2004). the killing of animals for consumption. 59. and the Law: A Modern American Fable. 15. law. While Derrida is “on principle sympathetic with those who .” and like Epstein he suggests that what we mainly need is more vigorous attention to and enforcement of laws that prevent “gratuitous cruelty. product testing. in that same collection. such anti-cruelty laws do not even apply to the overwhelming majority of animals used in biomedical research. to communicate. p. pp.17 As even this brief sketch suggests. explicitly excludes birds. the US Animal Welfare Act of 1966. at least it blocks some truly egregious practices without any real human gain.”12 As for the pragmatics of its “pragmatism. 59. mice. Singer. and rats— that is to say.Wolfe 11 “Posner’s pragmatism turns out to be an undefended and indefensible form of selective moral conservatism. have good reasons to rise up against the way animals are treated: in industrial production. because (as is commonly known). gory lust to one side. 162–3. Posner. 87. such as Jacques Derrida and Cora Diamond. like Epstein. Wolfson and Mariann Sullivan. one might well conclude that we find a growing disjunction between existing legal doctrine and the question of justice for (at least some) non-human animals. because people tend to protect what they own. the vast majority—easily several billion—spend their entire short lives in factory farming conditions that range from brutal to horrendous. then.” the Posner/Epstein line fares no better. and animals that I’ve just sketched all too briefly. Sunstein and Martha C. many philosophers..”15 for as Singer points out. Posner. “Drawing Lines.. 13.”13 In a similar vein. 90. 156. For a brief overview. Epstein argues that “it is of course pretty straightforward to pass and enforce a general statute that forbids cruelty to animals. to engage in complex forms of social behavior and bonding) increases dramatically every year. as it routinely does.” because we know that of the ten billion animals raised for food in the United States each year. Against what Posner calls “the liberating potential of commodification. have attempted to move beyond existing legal frameworks and their philosophical underpinnings in an effort to revisit and articulate anew the conversations about justice. factory farming. p. Posner. about 90 percent of the animals used in such research. “Foxes in the Hen House: Animals.” in Animal Rights: Current Debates and New Directions. 16. David J. Agribusiness. Cass R.”14 But Epstein’s contention only gives the lie to Posner’s insistence that few of us are “so indifferent to animal suffering. Not surprisingly. 17. and the like. see James Rachels. Epstein. 12.” pp. 205–233. that we are unwilling to incur at least modest costs to prevent cruelty to animals. ed. anticruelty laws do not apply to the case where the largest amount of animal suffering by far takes place—namely. as amended under the Senate leadership of Jesse Helms in 2002.” Singer points out that “we don’t have to wonder how many animals suffer and die because they are someone’s property. p. Nussbaum (New York: Oxford University Press. suggests that “one way to protect animals is to make them property. p. Even if cruelty is narrowly defined so as to exclude. For an excellent detailed discussion of current law and enforcement as it pertains to factory farming. even as our knowledge about their ethically relevant characteristics and capacities (to suffer. Singer. see.16 Indeed. p. . 14.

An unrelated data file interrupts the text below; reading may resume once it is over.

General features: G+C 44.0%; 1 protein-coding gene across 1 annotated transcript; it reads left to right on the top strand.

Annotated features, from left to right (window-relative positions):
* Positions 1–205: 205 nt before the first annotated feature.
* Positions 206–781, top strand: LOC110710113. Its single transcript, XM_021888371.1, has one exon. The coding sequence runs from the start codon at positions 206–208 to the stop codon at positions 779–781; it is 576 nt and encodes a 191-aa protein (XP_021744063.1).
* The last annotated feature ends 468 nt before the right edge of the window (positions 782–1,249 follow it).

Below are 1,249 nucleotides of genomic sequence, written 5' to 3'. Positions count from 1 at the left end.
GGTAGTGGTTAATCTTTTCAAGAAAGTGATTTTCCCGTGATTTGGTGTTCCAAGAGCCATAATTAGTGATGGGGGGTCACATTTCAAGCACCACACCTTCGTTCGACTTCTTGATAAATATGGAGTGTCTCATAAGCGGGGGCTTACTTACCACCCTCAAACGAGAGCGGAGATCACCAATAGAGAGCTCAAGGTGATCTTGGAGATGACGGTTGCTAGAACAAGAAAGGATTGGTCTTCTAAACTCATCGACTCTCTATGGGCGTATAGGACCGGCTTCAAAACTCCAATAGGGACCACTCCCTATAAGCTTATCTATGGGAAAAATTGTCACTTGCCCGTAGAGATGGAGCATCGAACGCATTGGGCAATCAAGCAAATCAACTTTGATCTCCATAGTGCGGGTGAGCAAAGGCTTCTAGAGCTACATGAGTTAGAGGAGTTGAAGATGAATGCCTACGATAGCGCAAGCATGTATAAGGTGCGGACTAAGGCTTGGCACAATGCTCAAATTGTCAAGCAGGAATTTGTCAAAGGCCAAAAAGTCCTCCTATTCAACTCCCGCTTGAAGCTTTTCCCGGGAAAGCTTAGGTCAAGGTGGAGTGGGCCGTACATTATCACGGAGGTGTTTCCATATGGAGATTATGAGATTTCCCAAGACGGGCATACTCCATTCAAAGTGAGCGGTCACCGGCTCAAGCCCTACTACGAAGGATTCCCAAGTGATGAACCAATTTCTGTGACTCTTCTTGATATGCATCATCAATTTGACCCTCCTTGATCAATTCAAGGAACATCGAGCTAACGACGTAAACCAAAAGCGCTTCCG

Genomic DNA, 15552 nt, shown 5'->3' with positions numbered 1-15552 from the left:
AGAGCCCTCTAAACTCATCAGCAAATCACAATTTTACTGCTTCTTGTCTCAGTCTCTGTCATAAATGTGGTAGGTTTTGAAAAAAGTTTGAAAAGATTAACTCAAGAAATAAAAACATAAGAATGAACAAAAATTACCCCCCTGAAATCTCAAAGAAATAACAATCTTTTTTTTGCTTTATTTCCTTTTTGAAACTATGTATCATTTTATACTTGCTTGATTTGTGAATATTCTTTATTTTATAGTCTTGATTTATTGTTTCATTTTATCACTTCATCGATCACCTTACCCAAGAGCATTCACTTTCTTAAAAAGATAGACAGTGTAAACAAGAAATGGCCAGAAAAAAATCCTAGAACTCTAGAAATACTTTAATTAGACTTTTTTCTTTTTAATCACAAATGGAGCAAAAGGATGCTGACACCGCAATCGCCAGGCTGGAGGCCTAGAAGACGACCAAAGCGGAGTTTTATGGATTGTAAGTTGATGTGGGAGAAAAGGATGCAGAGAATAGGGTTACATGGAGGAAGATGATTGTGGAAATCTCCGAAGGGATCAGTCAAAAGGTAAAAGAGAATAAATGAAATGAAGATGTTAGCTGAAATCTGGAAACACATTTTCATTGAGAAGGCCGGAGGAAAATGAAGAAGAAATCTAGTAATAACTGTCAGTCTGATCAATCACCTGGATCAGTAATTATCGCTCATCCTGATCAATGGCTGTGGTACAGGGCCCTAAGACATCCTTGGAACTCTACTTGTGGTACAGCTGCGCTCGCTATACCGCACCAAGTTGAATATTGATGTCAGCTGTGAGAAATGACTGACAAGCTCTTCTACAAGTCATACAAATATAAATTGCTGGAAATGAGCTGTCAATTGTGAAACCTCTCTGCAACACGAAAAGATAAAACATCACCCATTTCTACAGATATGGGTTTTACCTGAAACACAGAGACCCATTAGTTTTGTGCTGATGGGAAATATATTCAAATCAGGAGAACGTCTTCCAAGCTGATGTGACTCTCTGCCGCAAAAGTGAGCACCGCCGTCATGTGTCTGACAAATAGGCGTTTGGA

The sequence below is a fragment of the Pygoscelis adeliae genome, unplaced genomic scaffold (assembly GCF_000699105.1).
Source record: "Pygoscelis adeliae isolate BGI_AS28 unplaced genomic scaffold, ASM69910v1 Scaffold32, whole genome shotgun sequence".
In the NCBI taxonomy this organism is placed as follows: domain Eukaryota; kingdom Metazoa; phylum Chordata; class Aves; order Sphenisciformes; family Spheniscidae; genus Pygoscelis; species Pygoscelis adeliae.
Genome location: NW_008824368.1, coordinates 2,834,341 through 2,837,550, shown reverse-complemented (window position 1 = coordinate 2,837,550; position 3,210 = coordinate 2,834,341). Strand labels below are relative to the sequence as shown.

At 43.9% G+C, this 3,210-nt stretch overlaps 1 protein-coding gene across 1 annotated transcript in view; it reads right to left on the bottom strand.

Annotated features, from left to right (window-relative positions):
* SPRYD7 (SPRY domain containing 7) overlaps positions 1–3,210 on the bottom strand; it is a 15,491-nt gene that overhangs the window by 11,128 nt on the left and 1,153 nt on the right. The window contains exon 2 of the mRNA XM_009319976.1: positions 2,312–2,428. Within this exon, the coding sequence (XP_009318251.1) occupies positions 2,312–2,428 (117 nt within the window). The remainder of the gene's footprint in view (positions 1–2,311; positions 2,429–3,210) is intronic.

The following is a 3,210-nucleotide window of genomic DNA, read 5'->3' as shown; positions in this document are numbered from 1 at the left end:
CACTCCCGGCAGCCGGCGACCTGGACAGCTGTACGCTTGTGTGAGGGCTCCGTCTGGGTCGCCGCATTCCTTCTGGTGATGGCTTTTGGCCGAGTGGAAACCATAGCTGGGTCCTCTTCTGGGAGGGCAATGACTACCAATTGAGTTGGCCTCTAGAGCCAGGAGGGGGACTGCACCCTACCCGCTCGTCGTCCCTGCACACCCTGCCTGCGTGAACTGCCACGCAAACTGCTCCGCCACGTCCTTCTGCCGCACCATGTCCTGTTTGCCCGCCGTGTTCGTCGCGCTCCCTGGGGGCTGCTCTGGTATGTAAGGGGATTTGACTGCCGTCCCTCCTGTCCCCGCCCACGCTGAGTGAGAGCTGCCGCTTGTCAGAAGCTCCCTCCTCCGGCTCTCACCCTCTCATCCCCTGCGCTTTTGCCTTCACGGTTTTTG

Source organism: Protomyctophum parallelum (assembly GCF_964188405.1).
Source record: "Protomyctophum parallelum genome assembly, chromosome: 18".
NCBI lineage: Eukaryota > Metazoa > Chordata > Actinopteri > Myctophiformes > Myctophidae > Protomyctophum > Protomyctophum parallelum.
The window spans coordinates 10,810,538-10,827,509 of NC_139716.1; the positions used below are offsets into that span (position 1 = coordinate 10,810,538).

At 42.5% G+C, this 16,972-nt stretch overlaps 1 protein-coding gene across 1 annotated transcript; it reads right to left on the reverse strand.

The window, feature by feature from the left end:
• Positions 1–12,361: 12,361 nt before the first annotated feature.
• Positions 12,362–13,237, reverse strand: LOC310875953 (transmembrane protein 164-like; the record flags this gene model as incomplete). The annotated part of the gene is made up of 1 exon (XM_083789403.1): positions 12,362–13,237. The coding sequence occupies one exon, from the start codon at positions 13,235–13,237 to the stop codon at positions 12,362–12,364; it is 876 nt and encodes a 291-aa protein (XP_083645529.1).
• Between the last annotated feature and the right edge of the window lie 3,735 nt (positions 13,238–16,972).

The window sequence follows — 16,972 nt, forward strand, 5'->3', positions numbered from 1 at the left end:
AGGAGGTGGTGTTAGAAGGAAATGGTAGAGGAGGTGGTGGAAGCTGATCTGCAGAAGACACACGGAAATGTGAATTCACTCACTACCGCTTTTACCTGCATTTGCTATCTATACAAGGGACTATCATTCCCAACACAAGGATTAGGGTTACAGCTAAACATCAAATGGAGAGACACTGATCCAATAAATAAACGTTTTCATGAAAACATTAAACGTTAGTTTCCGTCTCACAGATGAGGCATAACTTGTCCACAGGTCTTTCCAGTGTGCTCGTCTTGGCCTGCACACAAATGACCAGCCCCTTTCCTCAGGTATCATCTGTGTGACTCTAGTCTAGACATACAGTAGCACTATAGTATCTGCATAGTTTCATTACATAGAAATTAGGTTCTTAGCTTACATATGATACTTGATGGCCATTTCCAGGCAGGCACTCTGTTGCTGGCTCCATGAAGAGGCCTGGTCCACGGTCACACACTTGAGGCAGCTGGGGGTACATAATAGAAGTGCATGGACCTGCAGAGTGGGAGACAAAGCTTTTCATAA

1–41. Cora Diamond. and Cary Wolfe. whose rights are without duty. subject.’ It’s the very concept of right that will have to be ‘rethought. Derrida and Roudinesco.”19 “It is within this philosophico-juridical space that the modern violence against animals is practiced. he argues. I don’t think this is a good solution. pp. For Diamond as for Derrida. in the positions of both Posner and Epstein on the rights-holding subject as both citizen and consumer–that very notion of the human subject “will have been the lever of the worse violence carried out against nonhuman living beings.. in experimentation. 2004). in consumption. my essay “Exposures. As Derrida observes.” (74). it seems to me. they are not for all that without a ‘right.” in Stanley Cavell. the kinds of argument it deploys (pro or con). Culture and the Humanities 6(1) in slaughter. .. and slaves. .”20 And so. 21. To be able to acknowledge it at all. On the French distinction between droit and loi. is wounding. Is there any difficulty in seeing why we should not prefer to return to 18. “In general. It is once again a matter of the inherited concepts of the subject. the sovereign self-determination of the subject of law. 64. 65. Derrida and Roudinesco. in the European philosophical tradition. it is our shared vulnerability and finitude as embodied beings that forms the foundation of our compassion and impulse toward justice for animals—a vulnerability that gets “deflected. p.” he nevertheless believes that “it is preferable not to introduce this problematic concerning the relations between humans and animals into the existing juridical framework” by extending some form of human rights to animals. Jeff Fort (Stanford: Stanford University Press. the citizen. “For the moment.’”21 A crucial point of emphasis for Derrida’s articulation of our ethical responsibility to animals is shared by Diamond.” as she puts it.. 212. the vulnerability we share with them. p. is capable not only of panicking one but also of isolating one. let alone as shared. 74. As Diamond puts it. in the presence of what we do to them. and its emphasis on agency. 74. Derrida and Roudinesco. trans.12 Law. Jacques Derrida and Elisabeth Roudinesco. sheer animal vulnerability. and it is one that she finds actively evaded by the rights model. n.. but acknowledging it as shared with other animals.” carries with it exposure to the bodily sense of vulnerability to death.19. pp. . Ian Hacking. consciousness linked with speech. 2008). 74. I have discussed the work of both Derrida and Diamond in greater detail elsewhere. there is no conception of a (finite) subject of law [droit] who is not a subject of duty (Kant sees only two exceptions to this law [loi]: God. Philosophy and Animal Life (New York: Columbia University Press. 20. for example. however much sympathy I may have for a declaration of animal rights that would protect them from human violence. John McDowell. 19. See. For What Tomorrow: A Dialogue.18 This is so. More importantly—and the point is confirmed. see p. by the rights model. etc. But it will eventually be necessary to reconsider the history of this law and to understand that although animals cannot be placed under concepts like citizen. reciprocity. the political subject. The awareness we each have of being a living body. and “that is why. who have duties but no rights). being “alive to the world. p. This vulnerability is capable of panicking us. and the like. we ought to limit ourselves to working out the rules of law [droit] such as they exist.” he continues. Derrida concludes. because “to confer or to recognize rights for ‘animals’ is a surreptitious or implicit way of confirming a certain interpretation of the human subject” that we then extend and retrench when we grant rights to animals.